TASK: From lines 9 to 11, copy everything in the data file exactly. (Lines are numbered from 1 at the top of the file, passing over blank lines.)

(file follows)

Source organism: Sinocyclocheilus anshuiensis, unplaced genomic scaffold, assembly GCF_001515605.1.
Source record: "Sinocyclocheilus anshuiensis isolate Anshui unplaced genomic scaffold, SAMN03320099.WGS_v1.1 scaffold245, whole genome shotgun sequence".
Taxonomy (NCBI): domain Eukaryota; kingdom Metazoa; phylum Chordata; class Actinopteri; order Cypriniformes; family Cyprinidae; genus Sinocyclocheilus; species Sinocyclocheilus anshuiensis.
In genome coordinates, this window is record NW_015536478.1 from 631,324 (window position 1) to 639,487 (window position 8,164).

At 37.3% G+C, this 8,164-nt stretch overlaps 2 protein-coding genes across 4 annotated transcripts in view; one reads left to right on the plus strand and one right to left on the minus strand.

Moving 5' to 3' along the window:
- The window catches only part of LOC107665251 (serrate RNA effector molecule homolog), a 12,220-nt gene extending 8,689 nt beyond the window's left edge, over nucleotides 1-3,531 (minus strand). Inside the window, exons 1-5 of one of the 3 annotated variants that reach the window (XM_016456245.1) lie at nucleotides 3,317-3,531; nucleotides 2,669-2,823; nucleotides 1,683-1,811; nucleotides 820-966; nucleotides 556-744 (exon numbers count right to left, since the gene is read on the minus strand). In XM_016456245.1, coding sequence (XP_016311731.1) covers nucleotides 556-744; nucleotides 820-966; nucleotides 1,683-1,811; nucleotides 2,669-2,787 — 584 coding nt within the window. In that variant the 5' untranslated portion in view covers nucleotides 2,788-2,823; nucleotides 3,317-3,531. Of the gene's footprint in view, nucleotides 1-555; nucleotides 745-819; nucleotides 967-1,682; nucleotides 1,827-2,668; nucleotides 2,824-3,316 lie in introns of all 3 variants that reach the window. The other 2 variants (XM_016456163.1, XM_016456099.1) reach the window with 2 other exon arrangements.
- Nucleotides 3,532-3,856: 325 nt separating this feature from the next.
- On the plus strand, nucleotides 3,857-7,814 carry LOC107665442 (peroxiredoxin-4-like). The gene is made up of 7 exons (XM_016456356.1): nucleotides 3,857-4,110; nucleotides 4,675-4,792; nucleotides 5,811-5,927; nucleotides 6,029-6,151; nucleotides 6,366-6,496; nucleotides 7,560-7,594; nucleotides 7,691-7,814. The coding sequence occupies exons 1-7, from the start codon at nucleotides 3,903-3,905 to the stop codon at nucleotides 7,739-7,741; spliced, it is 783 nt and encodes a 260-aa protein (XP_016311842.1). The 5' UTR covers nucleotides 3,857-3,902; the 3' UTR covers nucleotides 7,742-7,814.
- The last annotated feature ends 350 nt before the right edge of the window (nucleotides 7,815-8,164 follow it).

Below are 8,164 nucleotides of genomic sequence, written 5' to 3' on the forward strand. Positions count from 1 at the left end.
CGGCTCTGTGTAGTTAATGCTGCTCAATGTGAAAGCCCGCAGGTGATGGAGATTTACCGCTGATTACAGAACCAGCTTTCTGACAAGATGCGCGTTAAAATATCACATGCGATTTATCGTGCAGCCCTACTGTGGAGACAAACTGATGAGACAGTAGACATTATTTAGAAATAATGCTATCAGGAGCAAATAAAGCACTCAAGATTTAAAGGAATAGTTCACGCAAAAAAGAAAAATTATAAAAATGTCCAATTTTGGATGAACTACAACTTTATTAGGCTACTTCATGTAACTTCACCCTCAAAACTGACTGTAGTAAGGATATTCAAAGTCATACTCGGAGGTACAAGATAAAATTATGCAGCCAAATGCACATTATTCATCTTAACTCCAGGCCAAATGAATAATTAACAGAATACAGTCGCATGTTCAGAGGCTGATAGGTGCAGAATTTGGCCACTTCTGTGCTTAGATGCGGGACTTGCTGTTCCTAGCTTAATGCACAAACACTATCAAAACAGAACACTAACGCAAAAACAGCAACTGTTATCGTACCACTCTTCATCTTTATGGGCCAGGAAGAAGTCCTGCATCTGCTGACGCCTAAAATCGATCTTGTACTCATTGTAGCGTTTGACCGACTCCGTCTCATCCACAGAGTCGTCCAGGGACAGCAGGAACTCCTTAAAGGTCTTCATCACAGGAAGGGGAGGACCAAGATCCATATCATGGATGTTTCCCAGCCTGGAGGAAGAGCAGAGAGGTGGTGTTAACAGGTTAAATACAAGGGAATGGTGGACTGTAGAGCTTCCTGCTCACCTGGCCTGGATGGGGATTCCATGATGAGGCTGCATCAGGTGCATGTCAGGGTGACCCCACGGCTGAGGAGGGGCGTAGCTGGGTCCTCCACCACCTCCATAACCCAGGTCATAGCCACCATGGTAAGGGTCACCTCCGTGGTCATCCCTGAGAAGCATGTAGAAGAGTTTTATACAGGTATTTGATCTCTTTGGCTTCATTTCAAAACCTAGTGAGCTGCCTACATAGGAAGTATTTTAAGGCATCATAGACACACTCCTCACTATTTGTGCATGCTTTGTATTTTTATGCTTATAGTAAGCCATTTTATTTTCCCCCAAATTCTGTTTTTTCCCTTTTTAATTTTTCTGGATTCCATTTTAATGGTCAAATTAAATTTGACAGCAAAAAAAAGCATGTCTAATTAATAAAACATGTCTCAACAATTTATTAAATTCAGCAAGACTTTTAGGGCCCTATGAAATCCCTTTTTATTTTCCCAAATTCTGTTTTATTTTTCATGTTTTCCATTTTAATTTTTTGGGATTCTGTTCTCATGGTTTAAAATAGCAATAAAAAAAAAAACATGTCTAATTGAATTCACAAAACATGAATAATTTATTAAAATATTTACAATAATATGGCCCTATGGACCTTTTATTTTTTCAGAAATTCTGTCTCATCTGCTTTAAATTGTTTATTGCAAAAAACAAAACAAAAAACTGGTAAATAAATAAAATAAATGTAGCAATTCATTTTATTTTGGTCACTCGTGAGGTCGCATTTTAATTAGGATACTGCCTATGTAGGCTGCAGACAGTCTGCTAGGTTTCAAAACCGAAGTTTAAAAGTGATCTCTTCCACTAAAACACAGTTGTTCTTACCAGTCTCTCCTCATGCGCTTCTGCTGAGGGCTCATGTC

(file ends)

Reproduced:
- On the plus strand, nucleotides 3,857-7,814 carry LOC107665442 (peroxiredoxin-4-like). The gene is made up of 7 exons (XM_016456356.1): nucleotides 3,857-4,110; nucleotides 4,675-4,792; nucleotides 5,811-5,927; nucleotides 6,029-6,151; nucleotides 6,366-6,496; nucleotides 7,560-7,594; nucleotides 7,691-7,814. The coding sequence occupies exons 1-7, from the start codon at nucleotides 3,903-3,905 to the stop codon at nucleotides 7,739-7,741; spliced, it is 783 nt and encodes a 260-aa protein (XP_016311842.1). The 5' UTR covers nucleotides 3,857-3,902; the 3' UTR covers nucleotides 7,742-7,814.
- The last annotated feature ends 350 nt before the right edge of the window (nucleotides 7,815-8,164 follow it).

Below are 8,164 nucleotides of genomic sequence, written 5' to 3' on the forward strand. Positions count from 1 at the left end.